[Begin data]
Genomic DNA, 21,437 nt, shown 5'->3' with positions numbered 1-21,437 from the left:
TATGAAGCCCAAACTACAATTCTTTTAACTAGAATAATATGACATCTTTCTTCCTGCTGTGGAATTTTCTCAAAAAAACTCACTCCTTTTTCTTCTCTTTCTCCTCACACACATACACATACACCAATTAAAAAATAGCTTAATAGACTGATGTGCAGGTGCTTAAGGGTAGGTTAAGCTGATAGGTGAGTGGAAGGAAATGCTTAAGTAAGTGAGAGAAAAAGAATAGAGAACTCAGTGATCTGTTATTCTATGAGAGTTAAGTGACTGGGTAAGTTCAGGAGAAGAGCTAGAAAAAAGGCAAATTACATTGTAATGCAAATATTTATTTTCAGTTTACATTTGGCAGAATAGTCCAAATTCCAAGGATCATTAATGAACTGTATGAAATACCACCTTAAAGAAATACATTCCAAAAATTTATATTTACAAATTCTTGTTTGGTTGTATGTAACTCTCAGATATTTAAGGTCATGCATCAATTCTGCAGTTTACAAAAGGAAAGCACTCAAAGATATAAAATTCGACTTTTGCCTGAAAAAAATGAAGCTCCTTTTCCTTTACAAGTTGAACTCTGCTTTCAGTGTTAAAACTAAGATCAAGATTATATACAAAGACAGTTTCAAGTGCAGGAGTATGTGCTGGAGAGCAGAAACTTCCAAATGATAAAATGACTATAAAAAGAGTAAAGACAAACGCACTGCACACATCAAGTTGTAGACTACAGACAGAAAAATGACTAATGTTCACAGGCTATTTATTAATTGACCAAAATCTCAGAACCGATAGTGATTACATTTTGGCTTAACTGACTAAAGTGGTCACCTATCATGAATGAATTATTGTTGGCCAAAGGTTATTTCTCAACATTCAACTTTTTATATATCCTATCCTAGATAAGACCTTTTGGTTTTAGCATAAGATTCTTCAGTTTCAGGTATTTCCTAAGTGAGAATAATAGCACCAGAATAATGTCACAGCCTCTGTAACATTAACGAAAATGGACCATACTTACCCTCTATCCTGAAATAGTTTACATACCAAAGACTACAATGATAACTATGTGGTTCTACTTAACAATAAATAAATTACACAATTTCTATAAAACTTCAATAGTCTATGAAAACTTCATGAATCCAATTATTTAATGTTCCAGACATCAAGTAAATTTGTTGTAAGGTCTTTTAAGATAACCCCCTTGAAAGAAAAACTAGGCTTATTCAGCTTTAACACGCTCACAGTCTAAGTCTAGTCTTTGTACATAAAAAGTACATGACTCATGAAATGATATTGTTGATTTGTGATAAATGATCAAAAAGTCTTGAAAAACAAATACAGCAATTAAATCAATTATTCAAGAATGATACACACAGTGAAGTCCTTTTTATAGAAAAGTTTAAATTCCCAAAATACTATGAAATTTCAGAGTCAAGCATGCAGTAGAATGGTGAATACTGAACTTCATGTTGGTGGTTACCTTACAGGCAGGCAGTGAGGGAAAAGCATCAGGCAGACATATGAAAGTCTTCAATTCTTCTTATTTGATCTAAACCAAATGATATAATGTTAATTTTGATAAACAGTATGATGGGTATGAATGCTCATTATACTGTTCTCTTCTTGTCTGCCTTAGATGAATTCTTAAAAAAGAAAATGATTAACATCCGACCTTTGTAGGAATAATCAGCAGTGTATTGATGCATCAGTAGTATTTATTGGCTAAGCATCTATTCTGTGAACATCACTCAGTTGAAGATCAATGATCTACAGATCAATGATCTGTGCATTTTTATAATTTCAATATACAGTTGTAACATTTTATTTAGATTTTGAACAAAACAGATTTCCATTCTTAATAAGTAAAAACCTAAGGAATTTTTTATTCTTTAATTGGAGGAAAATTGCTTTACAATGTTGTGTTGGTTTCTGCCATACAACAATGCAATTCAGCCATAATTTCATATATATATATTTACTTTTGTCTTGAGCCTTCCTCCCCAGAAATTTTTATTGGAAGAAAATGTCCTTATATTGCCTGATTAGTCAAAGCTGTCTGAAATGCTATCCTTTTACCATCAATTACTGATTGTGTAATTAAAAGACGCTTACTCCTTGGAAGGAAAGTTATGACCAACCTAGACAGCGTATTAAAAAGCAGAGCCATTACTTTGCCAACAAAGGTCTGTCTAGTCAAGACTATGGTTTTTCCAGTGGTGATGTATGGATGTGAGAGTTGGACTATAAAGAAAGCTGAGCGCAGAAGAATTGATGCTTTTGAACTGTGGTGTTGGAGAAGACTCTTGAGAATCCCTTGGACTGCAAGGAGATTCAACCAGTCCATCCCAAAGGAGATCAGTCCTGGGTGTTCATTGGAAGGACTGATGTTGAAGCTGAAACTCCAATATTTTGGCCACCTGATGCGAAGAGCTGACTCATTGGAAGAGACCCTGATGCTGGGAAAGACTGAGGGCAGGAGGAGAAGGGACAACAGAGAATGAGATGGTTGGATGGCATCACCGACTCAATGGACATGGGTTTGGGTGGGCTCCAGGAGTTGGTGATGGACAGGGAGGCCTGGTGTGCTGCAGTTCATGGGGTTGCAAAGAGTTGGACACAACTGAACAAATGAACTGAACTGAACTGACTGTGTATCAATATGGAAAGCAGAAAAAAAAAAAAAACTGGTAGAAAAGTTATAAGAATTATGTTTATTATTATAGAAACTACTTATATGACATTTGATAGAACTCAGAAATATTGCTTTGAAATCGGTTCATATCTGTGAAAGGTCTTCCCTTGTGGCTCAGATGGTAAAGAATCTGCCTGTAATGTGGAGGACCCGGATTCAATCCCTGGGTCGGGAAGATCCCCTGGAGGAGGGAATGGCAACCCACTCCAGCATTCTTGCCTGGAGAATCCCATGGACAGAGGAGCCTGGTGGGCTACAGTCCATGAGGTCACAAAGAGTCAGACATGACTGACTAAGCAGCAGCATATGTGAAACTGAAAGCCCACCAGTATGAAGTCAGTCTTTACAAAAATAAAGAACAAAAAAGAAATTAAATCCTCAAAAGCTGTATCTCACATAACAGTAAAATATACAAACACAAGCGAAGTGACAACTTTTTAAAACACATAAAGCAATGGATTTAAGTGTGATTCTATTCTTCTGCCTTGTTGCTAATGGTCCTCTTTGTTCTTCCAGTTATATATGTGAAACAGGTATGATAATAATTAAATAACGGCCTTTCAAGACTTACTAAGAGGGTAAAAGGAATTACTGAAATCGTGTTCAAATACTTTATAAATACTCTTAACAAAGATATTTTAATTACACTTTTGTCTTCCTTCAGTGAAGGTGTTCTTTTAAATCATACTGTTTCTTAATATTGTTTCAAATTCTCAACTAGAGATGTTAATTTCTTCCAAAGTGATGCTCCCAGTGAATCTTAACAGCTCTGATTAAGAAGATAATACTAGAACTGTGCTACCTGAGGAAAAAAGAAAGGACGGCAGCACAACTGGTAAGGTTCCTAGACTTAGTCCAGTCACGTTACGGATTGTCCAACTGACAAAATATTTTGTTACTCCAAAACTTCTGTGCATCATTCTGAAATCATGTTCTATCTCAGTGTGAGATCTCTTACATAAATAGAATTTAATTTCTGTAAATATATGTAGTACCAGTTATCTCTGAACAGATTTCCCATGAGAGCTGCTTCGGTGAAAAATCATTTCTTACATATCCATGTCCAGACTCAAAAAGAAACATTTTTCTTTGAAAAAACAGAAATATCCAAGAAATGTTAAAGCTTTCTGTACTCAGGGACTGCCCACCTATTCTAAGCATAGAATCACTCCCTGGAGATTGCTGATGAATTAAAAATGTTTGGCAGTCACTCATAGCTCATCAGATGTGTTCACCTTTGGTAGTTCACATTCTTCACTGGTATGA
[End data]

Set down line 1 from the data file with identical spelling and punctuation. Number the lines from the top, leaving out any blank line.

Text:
Genomic DNA, 21,437 nt, shown 5'->3' with positions numbered 1-21,437 from the left: